I was also accused of using an old screen shot of the Keystone Kops atop a couple of blog posts in 2007 questioning the competence of the Brazilian authorities who were clearly hellbent on scapegoating the American pilots. (Well, OK, I did use that wonderful Keystone Kops screen-shot, which I have also employed from time to time to make fun of certain American official foolishness. But in America, we appreciate ridicule -- which, of course, was the basic idea of the original Keystone Kops silent-movie features in the first place!)

In Brazil, employing the Keystone Kops to illustrate the authorities' and media ineptitude was offered as further evidence that I had personally defamed the woman who brought the libel suit against me, Rosane Gutjahr, whose husband had died in the crash.

The fact that I had never heard of Gutjahr, and had never written or said a single word about her, was of no consequence to the Brazilian media, or to the Brazilian lawyers in her employ. Nor was the fact that I had never called the nation of Brazil "the most idiot of idiots," nor said or wrote any of those other strange things (none of which even sound like they came from a native English-speaker).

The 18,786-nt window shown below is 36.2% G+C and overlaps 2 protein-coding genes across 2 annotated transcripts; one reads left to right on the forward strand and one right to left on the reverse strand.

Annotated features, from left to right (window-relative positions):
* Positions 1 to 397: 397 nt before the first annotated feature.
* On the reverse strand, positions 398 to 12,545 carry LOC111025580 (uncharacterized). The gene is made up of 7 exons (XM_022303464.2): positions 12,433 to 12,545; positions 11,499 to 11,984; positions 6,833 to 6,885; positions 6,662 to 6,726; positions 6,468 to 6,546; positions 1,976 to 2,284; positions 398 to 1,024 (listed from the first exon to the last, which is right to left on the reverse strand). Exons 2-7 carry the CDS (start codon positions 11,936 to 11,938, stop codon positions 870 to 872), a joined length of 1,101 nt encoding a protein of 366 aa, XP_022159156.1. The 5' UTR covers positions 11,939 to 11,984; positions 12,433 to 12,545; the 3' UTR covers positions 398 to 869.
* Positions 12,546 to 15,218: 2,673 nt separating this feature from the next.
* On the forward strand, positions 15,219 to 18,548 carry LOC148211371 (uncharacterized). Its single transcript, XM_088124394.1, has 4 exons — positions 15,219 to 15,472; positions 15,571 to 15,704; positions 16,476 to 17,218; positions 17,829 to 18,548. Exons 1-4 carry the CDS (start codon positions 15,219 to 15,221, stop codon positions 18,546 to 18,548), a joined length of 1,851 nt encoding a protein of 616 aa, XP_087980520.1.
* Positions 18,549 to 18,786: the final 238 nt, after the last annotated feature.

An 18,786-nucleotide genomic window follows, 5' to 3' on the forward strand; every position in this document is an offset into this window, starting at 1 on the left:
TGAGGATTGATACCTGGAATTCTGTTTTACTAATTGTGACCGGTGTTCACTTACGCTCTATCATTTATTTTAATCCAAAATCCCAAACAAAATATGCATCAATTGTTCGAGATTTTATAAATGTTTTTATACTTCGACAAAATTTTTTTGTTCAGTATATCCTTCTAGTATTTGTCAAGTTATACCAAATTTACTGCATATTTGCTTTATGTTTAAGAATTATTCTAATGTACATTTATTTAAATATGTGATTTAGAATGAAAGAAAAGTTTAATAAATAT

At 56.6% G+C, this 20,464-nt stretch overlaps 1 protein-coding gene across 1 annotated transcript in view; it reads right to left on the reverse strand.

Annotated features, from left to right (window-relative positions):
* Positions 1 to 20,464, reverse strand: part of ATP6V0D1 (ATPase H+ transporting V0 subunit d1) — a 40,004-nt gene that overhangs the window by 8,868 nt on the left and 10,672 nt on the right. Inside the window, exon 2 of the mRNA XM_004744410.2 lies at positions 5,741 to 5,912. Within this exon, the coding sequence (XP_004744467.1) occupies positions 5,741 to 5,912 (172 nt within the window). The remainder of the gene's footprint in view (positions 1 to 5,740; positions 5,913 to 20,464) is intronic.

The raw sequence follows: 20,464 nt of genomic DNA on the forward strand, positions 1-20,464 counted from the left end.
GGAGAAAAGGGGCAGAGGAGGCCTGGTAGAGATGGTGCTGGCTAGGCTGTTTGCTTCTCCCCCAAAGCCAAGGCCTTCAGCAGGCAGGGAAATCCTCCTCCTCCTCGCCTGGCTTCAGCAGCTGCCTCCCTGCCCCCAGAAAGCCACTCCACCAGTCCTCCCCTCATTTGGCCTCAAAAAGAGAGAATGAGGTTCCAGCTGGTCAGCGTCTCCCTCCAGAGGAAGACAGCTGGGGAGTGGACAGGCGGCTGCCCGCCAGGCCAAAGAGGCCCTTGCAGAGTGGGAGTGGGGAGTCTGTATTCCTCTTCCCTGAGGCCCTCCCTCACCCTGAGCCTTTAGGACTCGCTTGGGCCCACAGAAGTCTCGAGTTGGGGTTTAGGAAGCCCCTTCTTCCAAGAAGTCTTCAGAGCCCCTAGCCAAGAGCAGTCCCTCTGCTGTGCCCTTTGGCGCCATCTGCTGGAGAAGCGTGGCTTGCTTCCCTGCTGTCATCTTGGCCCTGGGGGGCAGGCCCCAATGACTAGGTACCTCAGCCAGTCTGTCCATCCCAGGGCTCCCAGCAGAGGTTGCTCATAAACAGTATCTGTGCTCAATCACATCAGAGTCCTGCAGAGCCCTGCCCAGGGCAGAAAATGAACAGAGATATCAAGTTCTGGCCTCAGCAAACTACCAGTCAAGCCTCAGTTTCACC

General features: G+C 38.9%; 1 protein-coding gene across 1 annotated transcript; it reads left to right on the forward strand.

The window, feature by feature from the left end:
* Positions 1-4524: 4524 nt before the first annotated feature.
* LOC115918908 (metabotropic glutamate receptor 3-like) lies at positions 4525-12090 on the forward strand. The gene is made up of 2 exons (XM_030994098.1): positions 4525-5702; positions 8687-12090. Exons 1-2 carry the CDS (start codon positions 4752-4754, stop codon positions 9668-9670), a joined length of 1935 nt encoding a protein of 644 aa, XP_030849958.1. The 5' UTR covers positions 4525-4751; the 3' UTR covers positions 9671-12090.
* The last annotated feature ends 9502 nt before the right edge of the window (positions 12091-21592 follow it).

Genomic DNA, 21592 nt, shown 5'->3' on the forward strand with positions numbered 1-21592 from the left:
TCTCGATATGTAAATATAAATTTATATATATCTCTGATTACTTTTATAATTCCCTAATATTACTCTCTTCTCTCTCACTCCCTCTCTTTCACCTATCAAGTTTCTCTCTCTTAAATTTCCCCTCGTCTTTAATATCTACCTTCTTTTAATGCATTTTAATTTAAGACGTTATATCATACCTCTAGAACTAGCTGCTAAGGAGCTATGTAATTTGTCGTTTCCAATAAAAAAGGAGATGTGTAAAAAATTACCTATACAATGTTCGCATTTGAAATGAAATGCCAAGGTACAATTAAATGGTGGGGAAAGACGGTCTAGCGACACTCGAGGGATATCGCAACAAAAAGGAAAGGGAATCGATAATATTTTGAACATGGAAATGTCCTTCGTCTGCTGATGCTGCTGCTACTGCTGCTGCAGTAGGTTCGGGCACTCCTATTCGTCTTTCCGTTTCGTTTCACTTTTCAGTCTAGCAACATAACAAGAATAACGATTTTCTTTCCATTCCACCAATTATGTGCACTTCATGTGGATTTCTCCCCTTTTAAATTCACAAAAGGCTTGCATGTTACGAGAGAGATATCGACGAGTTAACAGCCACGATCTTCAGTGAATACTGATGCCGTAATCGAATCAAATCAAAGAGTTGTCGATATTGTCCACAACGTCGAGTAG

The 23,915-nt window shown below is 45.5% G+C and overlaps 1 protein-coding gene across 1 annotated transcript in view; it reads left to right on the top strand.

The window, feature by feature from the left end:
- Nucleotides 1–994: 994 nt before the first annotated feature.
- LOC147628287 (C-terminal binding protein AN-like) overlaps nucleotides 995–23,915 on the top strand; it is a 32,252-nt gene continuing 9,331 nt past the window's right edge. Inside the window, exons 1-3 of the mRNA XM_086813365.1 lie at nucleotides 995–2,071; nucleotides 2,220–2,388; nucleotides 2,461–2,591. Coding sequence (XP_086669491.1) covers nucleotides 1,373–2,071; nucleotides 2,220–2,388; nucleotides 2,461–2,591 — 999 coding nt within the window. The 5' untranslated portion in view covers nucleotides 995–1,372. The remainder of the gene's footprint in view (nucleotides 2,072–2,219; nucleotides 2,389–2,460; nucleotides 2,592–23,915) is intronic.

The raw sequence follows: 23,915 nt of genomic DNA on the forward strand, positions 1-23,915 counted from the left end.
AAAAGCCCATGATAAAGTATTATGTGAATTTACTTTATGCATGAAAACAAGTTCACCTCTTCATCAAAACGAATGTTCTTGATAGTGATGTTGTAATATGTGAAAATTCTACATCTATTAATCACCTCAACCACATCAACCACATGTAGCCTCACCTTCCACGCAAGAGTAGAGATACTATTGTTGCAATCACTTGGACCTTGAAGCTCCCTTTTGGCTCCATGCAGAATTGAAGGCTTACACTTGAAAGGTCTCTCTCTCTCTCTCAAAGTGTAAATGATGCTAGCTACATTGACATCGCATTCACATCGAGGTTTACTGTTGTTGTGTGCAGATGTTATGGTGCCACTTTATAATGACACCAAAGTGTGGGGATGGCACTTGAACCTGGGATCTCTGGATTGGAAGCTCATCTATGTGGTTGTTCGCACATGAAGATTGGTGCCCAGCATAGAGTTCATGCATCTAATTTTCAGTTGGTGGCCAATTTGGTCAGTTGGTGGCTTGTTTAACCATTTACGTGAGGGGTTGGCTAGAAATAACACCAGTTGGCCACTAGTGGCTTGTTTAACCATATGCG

No. I had offended Brazil by my critical reporting (which incidentally has never once been shown to be inaccurate) and by my attitude, which was obviously disdainful of the spectacle I was witnessing in Brazil and the authorities -- and media -- behind it. And in offending the authorities in Brazil with my reporting, the lawsuit and the media argued, I had also personally offended every single one of the 190 million citizens of Brazil, including Gutjahr, who continues to press the case against the pilots and me literally to this day.

[To this day, I am amazed by the delusion of some in the Brazilian media that they are somehow protected against my seeking financial damages against them for the obvious, maliciously reckless libels they have committed against me, with no regard for the demonstrable truth, and even after they have been warned to desist. I mean, you really can't go around falsely accusing someone of perjury and homicide, even in Brazil.]